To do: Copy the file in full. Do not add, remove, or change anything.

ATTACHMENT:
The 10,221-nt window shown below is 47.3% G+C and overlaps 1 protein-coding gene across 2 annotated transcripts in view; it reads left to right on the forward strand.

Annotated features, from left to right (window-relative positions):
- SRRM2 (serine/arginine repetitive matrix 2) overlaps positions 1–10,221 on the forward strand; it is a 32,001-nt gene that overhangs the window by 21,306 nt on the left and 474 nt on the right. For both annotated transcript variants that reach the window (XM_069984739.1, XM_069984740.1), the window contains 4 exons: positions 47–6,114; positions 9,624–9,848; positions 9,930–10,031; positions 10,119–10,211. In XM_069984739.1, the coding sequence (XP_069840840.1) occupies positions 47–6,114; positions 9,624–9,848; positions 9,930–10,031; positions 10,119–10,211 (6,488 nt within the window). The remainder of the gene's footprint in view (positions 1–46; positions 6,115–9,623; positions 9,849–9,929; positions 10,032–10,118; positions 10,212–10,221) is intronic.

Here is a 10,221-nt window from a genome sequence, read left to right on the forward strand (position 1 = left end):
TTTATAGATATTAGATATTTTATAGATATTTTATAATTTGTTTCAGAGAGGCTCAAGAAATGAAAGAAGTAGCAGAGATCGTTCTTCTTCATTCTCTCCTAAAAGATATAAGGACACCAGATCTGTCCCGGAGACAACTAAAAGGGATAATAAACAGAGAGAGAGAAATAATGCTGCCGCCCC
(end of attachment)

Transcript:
The 10,221-nt window shown below is 47.3% G+C and overlaps 1 protein-coding gene across 2 annotated transcripts in view; it reads left to right on the forward strand.

Annotated features, from left to right (window-relative positions):
- SRRM2 (serine/arginine repetitive matrix 2) overlaps positions 1–10,221 on the forward strand; it is a 32,001-nt gene that overhangs the window by 21,306 nt on the left and 474 nt on the right. For both annotated transcript variants that reach the window (XM_069984739.1, XM_069984740.1), the window contains 4 exons: positions 47–6,114; positions 9,624–9,848; positions 9,930–10,031; positions 10,119–10,211. In XM_069984739.1, the coding sequence (XP_069840840.1) occupies positions 47–6,114; positions 9,624–9,848; positions 9,930–10,031; positions 10,119–10,211 (6,488 nt within the window). The remainder of the gene's footprint in view (positions 1–46; positions 6,115–9,623; positions 9,849–9,929; positions 10,032–10,118; positions 10,212–10,221) is intronic.

Here is a 10,221-nt window from a genome sequence, read left to right on the forward strand (position 1 = left end):
TTTATAGATATTAGATATTTTATAGATATTTTATAATTTGTTTCAGAGAGGCTCAAGAAATGAAAGAAGTAGCAGAGATCGTTCTTCTTCATTCTCTCCTAAAAGATATAAGGACACCAGATCTGTCCCGGAGACAACTAAAAGGGATAATAAACAGAGAGAGAGAAATAATGCTGCCGCCCC